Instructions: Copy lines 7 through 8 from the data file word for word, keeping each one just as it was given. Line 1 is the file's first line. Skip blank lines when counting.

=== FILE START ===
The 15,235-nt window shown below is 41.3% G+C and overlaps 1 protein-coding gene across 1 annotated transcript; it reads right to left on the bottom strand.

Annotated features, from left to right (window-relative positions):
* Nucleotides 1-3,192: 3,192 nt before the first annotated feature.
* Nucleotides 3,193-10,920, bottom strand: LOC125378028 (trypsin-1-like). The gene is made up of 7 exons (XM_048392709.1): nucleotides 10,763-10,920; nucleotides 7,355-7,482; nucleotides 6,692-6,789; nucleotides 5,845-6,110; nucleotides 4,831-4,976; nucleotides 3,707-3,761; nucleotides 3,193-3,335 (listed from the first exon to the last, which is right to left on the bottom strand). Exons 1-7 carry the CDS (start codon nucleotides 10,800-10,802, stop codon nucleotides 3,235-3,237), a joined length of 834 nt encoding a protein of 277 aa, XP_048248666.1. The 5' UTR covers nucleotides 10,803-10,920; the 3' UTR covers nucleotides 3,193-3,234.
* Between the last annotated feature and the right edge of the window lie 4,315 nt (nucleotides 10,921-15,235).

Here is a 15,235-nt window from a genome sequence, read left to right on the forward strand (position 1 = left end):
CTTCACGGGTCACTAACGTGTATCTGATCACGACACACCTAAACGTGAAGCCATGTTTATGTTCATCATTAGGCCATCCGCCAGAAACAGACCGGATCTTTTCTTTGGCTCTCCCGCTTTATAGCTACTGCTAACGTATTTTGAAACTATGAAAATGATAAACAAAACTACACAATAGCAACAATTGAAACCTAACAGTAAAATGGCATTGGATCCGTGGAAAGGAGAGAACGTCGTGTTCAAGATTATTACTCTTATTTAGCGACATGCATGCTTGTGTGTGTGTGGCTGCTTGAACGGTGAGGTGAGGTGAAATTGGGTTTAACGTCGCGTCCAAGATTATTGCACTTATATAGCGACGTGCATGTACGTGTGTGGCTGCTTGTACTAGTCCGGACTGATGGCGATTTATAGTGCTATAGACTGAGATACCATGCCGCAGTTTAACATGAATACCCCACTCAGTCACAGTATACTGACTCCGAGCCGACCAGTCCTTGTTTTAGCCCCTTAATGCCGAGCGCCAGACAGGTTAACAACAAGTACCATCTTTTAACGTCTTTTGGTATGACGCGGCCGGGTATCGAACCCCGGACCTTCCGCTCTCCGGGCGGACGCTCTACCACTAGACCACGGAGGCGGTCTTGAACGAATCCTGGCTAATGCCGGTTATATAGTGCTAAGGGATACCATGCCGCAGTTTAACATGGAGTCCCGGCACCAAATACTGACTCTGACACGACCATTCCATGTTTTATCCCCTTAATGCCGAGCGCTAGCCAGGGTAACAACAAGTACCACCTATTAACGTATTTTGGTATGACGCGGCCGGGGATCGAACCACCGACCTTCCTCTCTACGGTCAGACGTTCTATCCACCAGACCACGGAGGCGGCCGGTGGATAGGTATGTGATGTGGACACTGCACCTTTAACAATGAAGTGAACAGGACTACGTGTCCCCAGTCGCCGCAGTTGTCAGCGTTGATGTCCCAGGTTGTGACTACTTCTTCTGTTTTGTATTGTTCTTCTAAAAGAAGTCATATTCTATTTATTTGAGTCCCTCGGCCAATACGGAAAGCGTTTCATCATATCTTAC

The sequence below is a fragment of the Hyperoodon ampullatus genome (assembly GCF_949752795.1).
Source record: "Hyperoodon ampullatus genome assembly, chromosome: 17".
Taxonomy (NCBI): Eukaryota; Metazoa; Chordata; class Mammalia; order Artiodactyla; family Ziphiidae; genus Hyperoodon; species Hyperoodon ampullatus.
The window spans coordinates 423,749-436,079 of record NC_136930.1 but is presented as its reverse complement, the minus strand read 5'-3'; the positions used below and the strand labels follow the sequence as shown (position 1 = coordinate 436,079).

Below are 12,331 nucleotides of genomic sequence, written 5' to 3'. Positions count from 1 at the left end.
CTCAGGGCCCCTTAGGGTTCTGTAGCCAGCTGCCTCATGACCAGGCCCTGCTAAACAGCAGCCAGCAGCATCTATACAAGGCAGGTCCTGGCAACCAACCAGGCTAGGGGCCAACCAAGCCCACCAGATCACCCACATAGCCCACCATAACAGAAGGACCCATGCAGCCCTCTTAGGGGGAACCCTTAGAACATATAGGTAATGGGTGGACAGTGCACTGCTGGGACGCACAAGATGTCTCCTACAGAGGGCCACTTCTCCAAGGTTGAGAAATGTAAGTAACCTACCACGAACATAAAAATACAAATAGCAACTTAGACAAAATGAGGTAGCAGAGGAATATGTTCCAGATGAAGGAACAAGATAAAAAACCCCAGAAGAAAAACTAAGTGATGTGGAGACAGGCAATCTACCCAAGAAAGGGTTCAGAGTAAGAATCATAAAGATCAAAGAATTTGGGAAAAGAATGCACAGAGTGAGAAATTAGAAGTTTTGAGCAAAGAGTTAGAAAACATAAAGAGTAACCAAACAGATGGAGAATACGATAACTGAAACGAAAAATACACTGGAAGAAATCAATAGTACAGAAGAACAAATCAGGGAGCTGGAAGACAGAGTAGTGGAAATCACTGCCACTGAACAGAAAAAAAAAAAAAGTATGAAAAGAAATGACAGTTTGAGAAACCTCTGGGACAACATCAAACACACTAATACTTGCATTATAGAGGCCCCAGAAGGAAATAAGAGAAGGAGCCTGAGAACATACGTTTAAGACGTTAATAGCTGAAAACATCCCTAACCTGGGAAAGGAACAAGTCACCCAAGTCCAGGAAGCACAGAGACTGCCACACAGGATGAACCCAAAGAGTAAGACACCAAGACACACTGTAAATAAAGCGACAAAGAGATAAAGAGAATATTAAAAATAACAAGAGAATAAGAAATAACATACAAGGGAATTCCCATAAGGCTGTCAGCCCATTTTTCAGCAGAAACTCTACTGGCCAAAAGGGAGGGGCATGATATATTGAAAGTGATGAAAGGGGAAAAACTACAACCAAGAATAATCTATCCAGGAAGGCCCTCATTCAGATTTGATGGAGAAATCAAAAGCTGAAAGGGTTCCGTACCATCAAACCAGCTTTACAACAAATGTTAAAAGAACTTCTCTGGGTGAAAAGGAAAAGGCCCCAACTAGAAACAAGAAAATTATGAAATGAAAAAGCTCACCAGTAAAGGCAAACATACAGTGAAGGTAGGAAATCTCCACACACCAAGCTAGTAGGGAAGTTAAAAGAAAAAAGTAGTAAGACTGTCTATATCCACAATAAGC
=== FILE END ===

CTTCACGGGTCACTAACGTGTATCTGATCACGACACACCTAAACGTGAAGCCATGTTTATGTTCATCATTAGGCCATCCGCCAGAAACAGACCGGATCTTTTCTTTGGCTCTCCCGCTTTATAGCTACTGCTAACGTATTTTGAAACTATGAAAATGATAAACAAAACTACACAATAGCAACAATTGAAACCTAACAGTAAAATGGCATTGGATCCGTGGAAAGGAGAGAACGTCGTGTTCAAGATTATTACTCTTATTTAGCGACATGCATGCTTGTGTGTGTGTGGCTGCTTGAACGGTGAGGTGAGGTGAAATTGGGTTTAACGTCGCGTCCAAGATTATTGCACTTATATAGCGACGTGCATGTACGTGTGTGGCTGCTTGTACTAGTCCGGACTGATGGCGATTTATAGTGCTATAGACTGAGATACCATGCCGCAGTTTAACATGAATACCCCACTCAGTCACAGTATACTGACTCCGAGCCGACCAGTCCTTGTTTTAGCCCCTTAATGCCGAGCGCCAGACAGGTTAACAACAAGTACCATCTTTTAACGTCTTTTGGTATGACGCGGCCGGGTATCGAACCCCGGACCTTCCGCTCTCCGGGCGGACGCTCTACCACTAGACCACGGAGGCGGTCTTGAACGAATCCTGGCTAATGCCGGTTATATAGTGCTAAGGGATACCATGCCGCAGTTTAACATGGAGTCCCGGCACCAAATACTGACTCTGACACGACCATTCCATGTTTTATCCCCTTAATGCCGAGCGCTAGCCAGGGTAACAACAAGTACCACCTATTAACGTATTTTGGTATGACGCGGCCGGGGATCGAACCACCGACCTTCCTCTCTACGGTCAGACGTTCTATCCACCAGACCACGGAGGCGGCCGGTGGATAGGTATGTGATGTGGACACTGCACCTTTAACAATGAAGTGAACAGGACTACGTGTCCCCAGTCGCCGCAGTTGTCAGCGTTGATGTCCCAGGTTGTGACTACTTCTTCTGTTTTGTATTGTTCTTCTAAAAGAAGTCATATTCTATTTATTTGAGTCCCTCGGCCAATACGGAAAGCGTTTCATCATATCTTAC

The sequence below is a fragment of the Hyperoodon ampullatus genome (assembly GCF_949752795.1).